Over the last week, we have experienced a severe cold snap, with temperatures suddenly plummeting below average, prompting snow and ice warnings broadcast across the UK.

So why does it feel colder than normal?

Autumn was the warmest on record for the UK, with daily temperatures approx 2.5˚C above the average between 1990 and 2020. (BBC Weather)

Until Tuesday, temperatures matched the UK average for December, sitting at approximately 8˚C in the daytime across England and 5˚C in Scotland. The “cold snap” happened almost instantaneously when the temperature dipped overnight, reaching -8˚C in Oxfordshire and -8.5˚C in Cumbria. (BBC Weather) Because of this, the rapid transition into the cold has come as a shock for many of us.

Why has this happened?

The Met Office have said that Arctic winds are being forced south between high and low pressure systems, gripping most of the country with much colder weather.

And it definitely feels much colder.

What is being done at the top to combat colder temperatures and rising energy bills?

On 12th December, the National Grid announced they are firing up two coal units that have been left on winter standby so that they are prepared to relieve tight supplies of energy. This does not mean that the plants will be used, but that they will be able to produce energy if called on by the grid to avert an energy blackout.

The above is just one measure that forms part of National Grid’s power blackout prevention scheme. One that may seem more tangible is the Demand Flexibility Service, which sees that households could get paid for using less energy-intensive appliances during peak hours of energy use. Octopus Energy worked as part of this scheme on a test run, revealing that it reduced energy demand by more than 100 megawatts. National Grid has not yet had to put this scheme into action – even amidst the current cold snap – but suppliers such as British Gas, OVO Energy and more are signed onto the scheme in case it is put into action. If you have a smart meter, you can find out more about the service by talking to your energy provider.

Additionally, you can find out more about the government’s package of financial support, here.

This is the first cold snap to hit the UK since the energy bills crisis…

Experts have warned that households should try to heat their homes to 18˚C – putting emphasis on those who are elderly, have a long-term or pre-existing health condition, or are not mobile.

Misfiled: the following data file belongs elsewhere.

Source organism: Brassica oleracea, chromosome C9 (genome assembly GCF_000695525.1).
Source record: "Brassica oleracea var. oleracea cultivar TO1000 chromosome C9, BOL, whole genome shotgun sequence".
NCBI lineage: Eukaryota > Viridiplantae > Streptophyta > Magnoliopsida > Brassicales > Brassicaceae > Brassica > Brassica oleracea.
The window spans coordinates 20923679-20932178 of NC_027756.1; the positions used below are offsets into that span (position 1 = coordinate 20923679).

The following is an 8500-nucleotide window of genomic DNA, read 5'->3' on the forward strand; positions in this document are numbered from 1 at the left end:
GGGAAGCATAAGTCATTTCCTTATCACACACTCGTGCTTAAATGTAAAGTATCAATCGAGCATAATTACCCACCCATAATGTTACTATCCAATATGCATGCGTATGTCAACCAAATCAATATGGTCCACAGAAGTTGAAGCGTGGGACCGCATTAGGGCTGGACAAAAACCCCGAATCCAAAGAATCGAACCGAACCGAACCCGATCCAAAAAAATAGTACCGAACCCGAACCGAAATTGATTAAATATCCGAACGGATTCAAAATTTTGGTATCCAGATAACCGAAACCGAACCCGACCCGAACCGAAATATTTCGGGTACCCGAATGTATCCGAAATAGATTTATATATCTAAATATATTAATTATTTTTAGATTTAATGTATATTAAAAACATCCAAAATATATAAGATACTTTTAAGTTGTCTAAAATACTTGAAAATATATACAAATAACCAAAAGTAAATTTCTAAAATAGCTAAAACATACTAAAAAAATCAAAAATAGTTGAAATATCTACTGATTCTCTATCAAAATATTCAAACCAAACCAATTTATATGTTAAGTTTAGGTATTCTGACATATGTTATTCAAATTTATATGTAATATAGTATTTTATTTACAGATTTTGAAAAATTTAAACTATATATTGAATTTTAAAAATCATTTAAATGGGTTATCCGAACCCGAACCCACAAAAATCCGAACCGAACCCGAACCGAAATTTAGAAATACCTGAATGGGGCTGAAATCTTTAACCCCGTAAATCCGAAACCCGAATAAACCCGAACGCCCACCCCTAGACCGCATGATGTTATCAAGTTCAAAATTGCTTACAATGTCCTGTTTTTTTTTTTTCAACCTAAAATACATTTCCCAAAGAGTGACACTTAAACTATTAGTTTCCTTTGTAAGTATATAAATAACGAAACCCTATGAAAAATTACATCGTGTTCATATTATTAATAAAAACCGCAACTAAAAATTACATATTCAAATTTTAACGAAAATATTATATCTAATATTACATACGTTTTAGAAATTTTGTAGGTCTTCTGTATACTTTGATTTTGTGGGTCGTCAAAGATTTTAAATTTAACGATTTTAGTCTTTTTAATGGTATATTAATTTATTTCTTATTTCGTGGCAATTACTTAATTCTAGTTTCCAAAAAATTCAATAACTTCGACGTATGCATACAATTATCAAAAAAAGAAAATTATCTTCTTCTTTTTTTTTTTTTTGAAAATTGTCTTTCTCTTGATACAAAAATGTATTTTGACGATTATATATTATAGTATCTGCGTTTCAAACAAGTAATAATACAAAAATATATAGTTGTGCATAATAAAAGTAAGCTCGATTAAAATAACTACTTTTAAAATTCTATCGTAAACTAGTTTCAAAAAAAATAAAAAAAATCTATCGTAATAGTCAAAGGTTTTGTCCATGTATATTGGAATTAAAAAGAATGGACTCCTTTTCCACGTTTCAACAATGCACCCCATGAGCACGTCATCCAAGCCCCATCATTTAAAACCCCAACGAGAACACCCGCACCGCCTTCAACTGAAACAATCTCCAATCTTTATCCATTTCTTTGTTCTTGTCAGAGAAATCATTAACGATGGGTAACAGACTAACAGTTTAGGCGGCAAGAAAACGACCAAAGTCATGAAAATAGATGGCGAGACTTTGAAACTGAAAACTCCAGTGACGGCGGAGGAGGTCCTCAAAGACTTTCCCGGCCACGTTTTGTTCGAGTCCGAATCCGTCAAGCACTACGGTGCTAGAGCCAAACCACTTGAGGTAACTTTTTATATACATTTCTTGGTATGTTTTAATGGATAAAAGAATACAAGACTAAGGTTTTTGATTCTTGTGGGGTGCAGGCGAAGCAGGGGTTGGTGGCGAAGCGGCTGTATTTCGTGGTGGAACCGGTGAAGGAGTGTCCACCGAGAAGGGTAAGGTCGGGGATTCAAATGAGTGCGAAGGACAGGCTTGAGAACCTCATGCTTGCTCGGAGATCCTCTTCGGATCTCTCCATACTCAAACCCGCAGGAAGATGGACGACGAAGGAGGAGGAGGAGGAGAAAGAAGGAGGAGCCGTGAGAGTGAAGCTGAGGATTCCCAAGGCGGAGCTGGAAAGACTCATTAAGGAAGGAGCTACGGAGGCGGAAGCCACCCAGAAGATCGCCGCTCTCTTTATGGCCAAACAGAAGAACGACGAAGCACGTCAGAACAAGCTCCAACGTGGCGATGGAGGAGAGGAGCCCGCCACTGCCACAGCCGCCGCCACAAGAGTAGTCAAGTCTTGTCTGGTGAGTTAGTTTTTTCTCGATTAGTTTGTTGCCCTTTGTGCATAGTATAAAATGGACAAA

We understand many households will struggle to heat their homes to this temperature so we have outlined some helpful tips below.

Check your home is insulated

It is important to check that your home is insulated so the costs of your energy bills are not wasted. We currently offer advice through our Healthy Housing Service, offering support with the cost-of-living, boiler health checks and a range of additional heating support, such as advice with home insulation. To find out more, click here.

Reducing the flow temperature on your condensing combi boiler to 60˚C can save an average of £178 up to £267 on your gas bill. You can cut your energy use by simply adjusting the settings – making a worthwhile change without reducing the warmth of your home. To find out how to make the change, click here.

Sign up to the Priority Service Register

With the colder temperatures, it is understandable that energy blackouts may seem more concerning. For those that are over 60 and/or vulnerable, now is the time to sign up to the Priority Service Register – where you can receive advanced notice of power cuts, get advice on how to prepare for them, and receive a cold weather crisis pack. You can find out more, here.  It is also a good time to reach out to family and friends, whether that be to assist them in signing up or to ensure that they have access to a torch, batteries, warm food and blankets.

Other help available:

For people on lower incomes or benefits, it is possible that you will receive a £25 cold weather payment for every 7-day period of freezing weather. To find out about eligibility, this handy postcode checker can show you whether you are due a payment.

Nottingham City Council, Nottingham County Council and the NHS are running Health and Wellbeing Hubs, provide information on keeping healthy, making your money go further and finding and using your local health services. Their services could help with additional support this winter. To find the Hub schedule, click here.

Across Nottingham, AskLion lists 41 Warm Spaces, opened by Nottingham City Council, partners, community, and voluntary organisations, so that any resident can visit and keep warm. They offer the opportunity to meet people and have an alternative space to work. Some of the spaces may also offer refreshments and activities, as well as information and support on how to reduce bills. For a full list of warm spaces in your area, click here.

Additionally, AskLion list Food Banks and Social Eating Venues, as well as reduced-cost supermarkets across Nottingham. Nobody should have to choose between feeding their family and heating their home, you can find out more about the support available, click here.



For more information about NEP’s services, click here.

For further help, call us on 0115 985 3009 and we can give you a helping hand.


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